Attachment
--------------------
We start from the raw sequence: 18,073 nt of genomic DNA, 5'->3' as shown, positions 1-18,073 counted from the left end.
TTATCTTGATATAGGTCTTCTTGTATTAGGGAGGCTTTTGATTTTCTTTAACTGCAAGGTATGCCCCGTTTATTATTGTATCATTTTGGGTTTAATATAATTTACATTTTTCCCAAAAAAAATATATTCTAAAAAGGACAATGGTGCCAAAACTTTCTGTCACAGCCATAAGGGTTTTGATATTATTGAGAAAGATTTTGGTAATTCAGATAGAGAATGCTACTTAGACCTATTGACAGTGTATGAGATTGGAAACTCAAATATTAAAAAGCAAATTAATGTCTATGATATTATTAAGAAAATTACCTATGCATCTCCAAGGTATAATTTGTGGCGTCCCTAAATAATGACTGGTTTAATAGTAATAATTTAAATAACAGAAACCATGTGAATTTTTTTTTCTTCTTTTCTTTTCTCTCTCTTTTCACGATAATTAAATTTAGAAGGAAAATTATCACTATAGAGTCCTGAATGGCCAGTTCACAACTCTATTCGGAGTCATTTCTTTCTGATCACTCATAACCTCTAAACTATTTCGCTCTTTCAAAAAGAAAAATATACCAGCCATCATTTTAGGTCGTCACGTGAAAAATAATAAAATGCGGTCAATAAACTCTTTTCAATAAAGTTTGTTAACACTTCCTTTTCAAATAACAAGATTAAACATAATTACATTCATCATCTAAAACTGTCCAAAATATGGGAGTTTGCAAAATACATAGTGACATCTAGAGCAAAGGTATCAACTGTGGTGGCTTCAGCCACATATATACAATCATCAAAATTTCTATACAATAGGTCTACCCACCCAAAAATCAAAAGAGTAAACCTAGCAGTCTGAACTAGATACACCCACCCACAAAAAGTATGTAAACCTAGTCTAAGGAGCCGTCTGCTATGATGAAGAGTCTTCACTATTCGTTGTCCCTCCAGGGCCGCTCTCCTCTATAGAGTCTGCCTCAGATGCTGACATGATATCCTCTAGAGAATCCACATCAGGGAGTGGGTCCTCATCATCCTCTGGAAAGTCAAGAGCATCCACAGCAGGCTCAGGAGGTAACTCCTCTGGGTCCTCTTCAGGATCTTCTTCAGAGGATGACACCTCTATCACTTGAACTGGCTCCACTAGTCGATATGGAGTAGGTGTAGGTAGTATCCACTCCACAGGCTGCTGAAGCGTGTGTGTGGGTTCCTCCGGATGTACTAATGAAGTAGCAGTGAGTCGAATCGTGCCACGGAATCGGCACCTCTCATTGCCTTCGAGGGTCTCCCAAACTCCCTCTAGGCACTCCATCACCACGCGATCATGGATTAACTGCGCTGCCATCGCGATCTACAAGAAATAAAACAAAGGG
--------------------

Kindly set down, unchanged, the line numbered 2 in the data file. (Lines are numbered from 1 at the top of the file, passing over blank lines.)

TTATCTTGATATAGGTCTTCTTGTATTAGGGAGGCTTTTGATTTTCTTTAACTGCAAGGTATGCCCCGTTTATTATTGTATCATTTTGGGTTTAATATAATTTACATTTTTCCCAAAAAAAATATATTCTAAAAAGGACAATGGTGCCAAAACTTTCTGTCACAGCCATAAGGGTTTTGATATTATTGAGAAAGATTTTGGTAATTCAGATAGAGAATGCTACTTAGACCTATTGACAGTGTATGAGATTGGAAACTCAAATATTAAAAAGCAAATTAATGTCTATGATATTATTAAGAAAATTACCTATGCATCTCCAAGGTATAATTTGTGGCGTCCCTAAATAATGACTGGTTTAATAGTAATAATTTAAATAACAGAAACCATGTGAATTTTTTTTTCTTCTTTTCTTTTCTCTCTCTTTTCACGATAATTAAATTTAGAAGGAAAATTATCACTATAGAGTCCTGAATGGCCAGTTCACAACTCTATTCGGAGTCATTTCTTTCTGATCACTCATAACCTCTAAACTATTTCGCTCTTTCAAAAAGAAAAATATACCAGCCATCATTTTAGGTCGTCACGTGAAAAATAATAAAATGCGGTCAATAAACTCTTTTCAATAAAGTTTGTTAACACTTCCTTTTCAAATAACAAGATTAAACATAATTACATTCATCATCTAAAACTGTCCAAAATATGGGAGTTTGCAAAATACATAGTGACATCTAGAGCAAAGGTATCAACTGTGGTGGCTTCAGCCACATATATACAATCATCAAAATTTCTATACAATAGGTCTACCCACCCAAAAATCAAAAGAGTAAACCTAGCAGTCTGAACTAGATACACCCACCCACAAAAAGTATGTAAACCTAGTCTAAGGAGCCGTCTGCTATGATGAAGAGTCTTCACTATTCGTTGTCCCTCCAGGGCCGCTCTCCTCTATAGAGTCTGCCTCAGATGCTGACATGATATCCTCTAGAGAATCCACATCAGGGAGTGGGTCCTCATCATCCTCTGGAAAGTCAAGAGCATCCACAGCAGGCTCAGGAGGTAACTCCTCTGGGTCCTCTTCAGGATCTTCTTCAGAGGATGACACCTCTATCACTTGAACTGGCTCCACTAGTCGATATGGAGTAGGTGTAGGTAGTATCCACTCCACAGGCTGCTGAAGCGTGTGTGTGGGTTCCTCCGGATGTACTAATGAAGTAGCAGTGAGTCGAATCGTGCCACGGAATCGGCACCTCTCATTGCCTTCGAGGGTCTCCCAAACTCCCTCTAGGCACTCCATCACCACGCGATCATGGATTAACTGCGCTGCCATCGCGATCTACAAGAAATAAAACAAAGGG